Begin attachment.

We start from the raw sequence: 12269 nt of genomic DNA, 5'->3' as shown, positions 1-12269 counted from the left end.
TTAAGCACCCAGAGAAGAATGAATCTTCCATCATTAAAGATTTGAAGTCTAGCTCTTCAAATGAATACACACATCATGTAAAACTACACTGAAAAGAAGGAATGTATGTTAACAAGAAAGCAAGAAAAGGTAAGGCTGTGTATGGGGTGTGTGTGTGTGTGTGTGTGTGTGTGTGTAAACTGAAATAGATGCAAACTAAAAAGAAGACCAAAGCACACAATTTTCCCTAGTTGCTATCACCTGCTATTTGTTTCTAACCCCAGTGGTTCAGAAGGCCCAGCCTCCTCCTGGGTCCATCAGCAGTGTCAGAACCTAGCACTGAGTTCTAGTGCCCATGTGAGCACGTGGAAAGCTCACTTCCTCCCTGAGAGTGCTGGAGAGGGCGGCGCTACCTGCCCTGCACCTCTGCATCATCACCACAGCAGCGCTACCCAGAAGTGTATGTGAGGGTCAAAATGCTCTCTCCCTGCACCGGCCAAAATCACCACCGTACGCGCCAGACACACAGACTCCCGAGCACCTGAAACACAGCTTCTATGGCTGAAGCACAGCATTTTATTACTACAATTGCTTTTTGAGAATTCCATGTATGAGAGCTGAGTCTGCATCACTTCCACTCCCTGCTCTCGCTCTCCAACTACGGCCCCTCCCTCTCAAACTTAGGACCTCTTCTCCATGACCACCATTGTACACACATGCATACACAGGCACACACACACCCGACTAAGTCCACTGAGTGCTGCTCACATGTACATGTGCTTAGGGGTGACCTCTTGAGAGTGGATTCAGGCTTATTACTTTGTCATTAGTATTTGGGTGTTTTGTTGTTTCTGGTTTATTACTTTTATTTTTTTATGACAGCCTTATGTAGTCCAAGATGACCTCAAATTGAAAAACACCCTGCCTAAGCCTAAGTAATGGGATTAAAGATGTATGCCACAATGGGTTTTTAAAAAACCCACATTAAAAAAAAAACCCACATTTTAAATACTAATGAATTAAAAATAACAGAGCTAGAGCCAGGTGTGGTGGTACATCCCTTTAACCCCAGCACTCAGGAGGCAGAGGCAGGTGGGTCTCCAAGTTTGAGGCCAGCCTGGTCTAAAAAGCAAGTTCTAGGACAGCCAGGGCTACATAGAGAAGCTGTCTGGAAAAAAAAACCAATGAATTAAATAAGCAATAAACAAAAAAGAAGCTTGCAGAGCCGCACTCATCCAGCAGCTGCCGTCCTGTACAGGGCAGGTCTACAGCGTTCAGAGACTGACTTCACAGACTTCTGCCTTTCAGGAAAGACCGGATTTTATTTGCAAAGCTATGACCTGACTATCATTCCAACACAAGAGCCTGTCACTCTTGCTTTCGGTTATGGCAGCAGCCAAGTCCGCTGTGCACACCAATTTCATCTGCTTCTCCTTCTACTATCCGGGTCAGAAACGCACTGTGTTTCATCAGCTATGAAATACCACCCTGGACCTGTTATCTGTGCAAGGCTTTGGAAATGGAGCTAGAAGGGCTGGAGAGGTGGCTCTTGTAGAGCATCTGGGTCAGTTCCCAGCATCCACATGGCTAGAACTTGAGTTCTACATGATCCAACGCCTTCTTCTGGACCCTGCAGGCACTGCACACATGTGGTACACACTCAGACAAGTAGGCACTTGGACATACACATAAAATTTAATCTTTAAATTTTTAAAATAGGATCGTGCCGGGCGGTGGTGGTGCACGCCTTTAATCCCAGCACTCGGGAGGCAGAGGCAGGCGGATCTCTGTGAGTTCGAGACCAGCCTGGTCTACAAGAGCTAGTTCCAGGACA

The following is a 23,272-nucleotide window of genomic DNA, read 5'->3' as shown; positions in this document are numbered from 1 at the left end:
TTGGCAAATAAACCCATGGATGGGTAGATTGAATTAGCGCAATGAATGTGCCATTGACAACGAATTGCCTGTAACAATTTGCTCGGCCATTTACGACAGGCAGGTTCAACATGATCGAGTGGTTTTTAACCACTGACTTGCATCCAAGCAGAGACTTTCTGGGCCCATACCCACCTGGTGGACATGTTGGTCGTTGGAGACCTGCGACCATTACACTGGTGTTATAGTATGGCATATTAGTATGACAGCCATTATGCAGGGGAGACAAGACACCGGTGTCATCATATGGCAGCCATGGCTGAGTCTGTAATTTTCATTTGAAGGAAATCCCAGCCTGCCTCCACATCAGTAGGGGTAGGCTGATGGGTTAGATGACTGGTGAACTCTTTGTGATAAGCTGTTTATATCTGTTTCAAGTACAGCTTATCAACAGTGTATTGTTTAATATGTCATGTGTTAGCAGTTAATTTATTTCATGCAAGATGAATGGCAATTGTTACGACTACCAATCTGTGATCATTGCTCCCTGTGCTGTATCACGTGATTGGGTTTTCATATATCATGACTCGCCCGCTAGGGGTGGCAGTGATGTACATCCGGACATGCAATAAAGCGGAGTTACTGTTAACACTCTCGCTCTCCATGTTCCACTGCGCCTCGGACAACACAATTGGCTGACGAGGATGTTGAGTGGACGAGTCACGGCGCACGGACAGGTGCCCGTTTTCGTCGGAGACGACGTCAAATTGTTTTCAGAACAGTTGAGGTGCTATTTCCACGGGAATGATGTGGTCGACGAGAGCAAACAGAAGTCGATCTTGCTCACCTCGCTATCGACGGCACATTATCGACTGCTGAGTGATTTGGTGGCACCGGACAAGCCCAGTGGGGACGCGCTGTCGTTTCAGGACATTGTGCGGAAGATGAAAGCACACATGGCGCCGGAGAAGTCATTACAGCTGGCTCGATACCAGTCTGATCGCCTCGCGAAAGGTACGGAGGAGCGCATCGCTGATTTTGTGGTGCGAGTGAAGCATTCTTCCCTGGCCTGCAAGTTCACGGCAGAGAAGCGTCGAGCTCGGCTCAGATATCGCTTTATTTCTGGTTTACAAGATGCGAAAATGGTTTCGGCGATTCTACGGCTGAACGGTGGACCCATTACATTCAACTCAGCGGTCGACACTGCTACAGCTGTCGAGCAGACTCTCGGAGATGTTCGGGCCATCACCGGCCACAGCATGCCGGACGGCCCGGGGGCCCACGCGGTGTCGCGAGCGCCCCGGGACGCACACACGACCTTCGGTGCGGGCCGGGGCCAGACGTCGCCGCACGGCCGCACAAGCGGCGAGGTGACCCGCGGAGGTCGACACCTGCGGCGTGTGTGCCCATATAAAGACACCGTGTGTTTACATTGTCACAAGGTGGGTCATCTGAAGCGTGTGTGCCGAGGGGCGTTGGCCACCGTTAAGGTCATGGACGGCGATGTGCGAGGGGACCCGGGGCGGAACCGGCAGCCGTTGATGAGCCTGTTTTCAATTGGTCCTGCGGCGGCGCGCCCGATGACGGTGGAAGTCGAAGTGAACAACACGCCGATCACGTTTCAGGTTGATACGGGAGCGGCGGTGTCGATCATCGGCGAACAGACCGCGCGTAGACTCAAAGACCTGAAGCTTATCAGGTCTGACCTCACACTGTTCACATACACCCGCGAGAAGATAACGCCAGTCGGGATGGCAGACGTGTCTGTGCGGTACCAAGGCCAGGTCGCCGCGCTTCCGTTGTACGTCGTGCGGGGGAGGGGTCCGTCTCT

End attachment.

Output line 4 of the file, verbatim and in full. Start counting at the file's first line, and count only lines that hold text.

TTGGCAAATAAACCCATGGATGGGTAGATTGAATTAGCGCAATGAATGTGCCATTGACAACGAATTGCCTGTAACAATTTGCTCGGCCATTTACGACAGGCAGGTTCAACATGATCGAGTGGTTTTTAACCACTGACTTGCATCCAAGCAGAGACTTTCTGGGCCCATACCCACCTGGTGGACATGTTGGTCGTTGGAGACCTGCGACCATTACACTGGTGTTATAGTATGGCATATTAGTATGACAGCCATTATGCAGGGGAGACAAGACACCGGTGTCATCATATGGCAGCCATGGCTGAGTCTGTAATTTTCATTTGAAGGAAATCCCAGCCTGCCTCCACATCAGTAGGGGTAGGCTGATGGGTTAGATGACTGGTGAACTCTTTGTGATAAGCTGTTTATATCTGTTTCAAGTACAGCTTATCAACAGTGTATTGTTTAATATGTCATGTGTTAGCAGTTAATTTATTTCATGCAAGATGAATGGCAATTGTTACGACTACCAATCTGTGATCATTGCTCCCTGTGCTGTATCACGTGATTGGGTTTTCATATATCATGACTCGCCCGCTAGGGGTGGCAGTGATGTACATCCGGACATGCAATAAAGCGGAGTTACTGTTAACACTCTCGCTCTCCATGTTCCACTGCGCCTCGGACAACACAATTGGCTGACGAGGATGTTGAGTGGACGAGTCACGGCGCACGGACAGGTGCCCGTTTTCGTCGGAGACGACGTCAAATTGTTTTCAGAACAGTTGAGGTGCTATTTCCACGGGAATGATGTGGTCGACGAGAGCAAACAGAAGTCGATCTTGCTCACCTCGCTATCGACGGCACATTATCGACTGCTGAGTGATTTGGTGGCACCGGACAAGCCCAGTGGGGACGCGCTGTCGTTTCAGGACATTGTGCGGAAGATGAAAGCACACATGGCGCCGGAGAAGTCATTACAGCTGGCTCGATACCAGTCTGATCGCCTCGCGAAAGGTACGGAGGAGCGCATCGCTGATTTTGTGGTGCGAGTGAAGCATTCTTCCCTGGCCTGCAAGTTCACGGCAGAGAAGCGTCGAGCTCGGCTCAGATATCGCTTTATTTCTGGTTTACAAGATGCGAAAATGGTTTCGGCGATTCTACGGCTGAACGGTGGACCCATTACATTCAACTCAGCGGTCGACACTGCTACAGCTGTCGAGCAGACTCTCGGAGATGTTCGGGCCATCACCGGCCACAGCATGCCGGACGGCCCGGGGGCCCACGCGGTGTCGCGAGCGCCCCGGGACGCACACACGACCTTCGGTGCGGGCCGGGGCCAGACGTCGCCGCACGGCCGCACAAGCGGCGAGGTGACCCGCGGAGGTCGACACCTGCGGCGTGTGTGCCCATATAAAGACACCGTGTGTTTACATTGTCACAAGGTGGGTCATCTGAAGCGTGTGTGCCGAGGGGCGTTGGCCACCGTTAAGGTCATGGACGGCGATGTGCGAGGGGACCCGGGGCGGAACCGGCAGCCGTTGATGAGCCTGTTTTCAATTGGTCCTGCGGCGGCGCGCCCGATGACGGTGGAAGTCGAAGTGAACAACACGCCGATCACGTTTCAGGTTGATACGGGAGCGGCGGTGTCGATCATCGGCGAACAGACCGCGCGTAGACTCAAAGACCTGAAGCTTATCAGGTCTGACCTCACACTGTTCACATACACCCGCGAGAAGATAACGCCAGTCGGGATGGCAGACGTGTCTGTGCGGTACCAAGGCCAGGTCGCCGCGCTTCCGTTGTACGTCGTGCGGGGGAGGGGTCCGTCTCT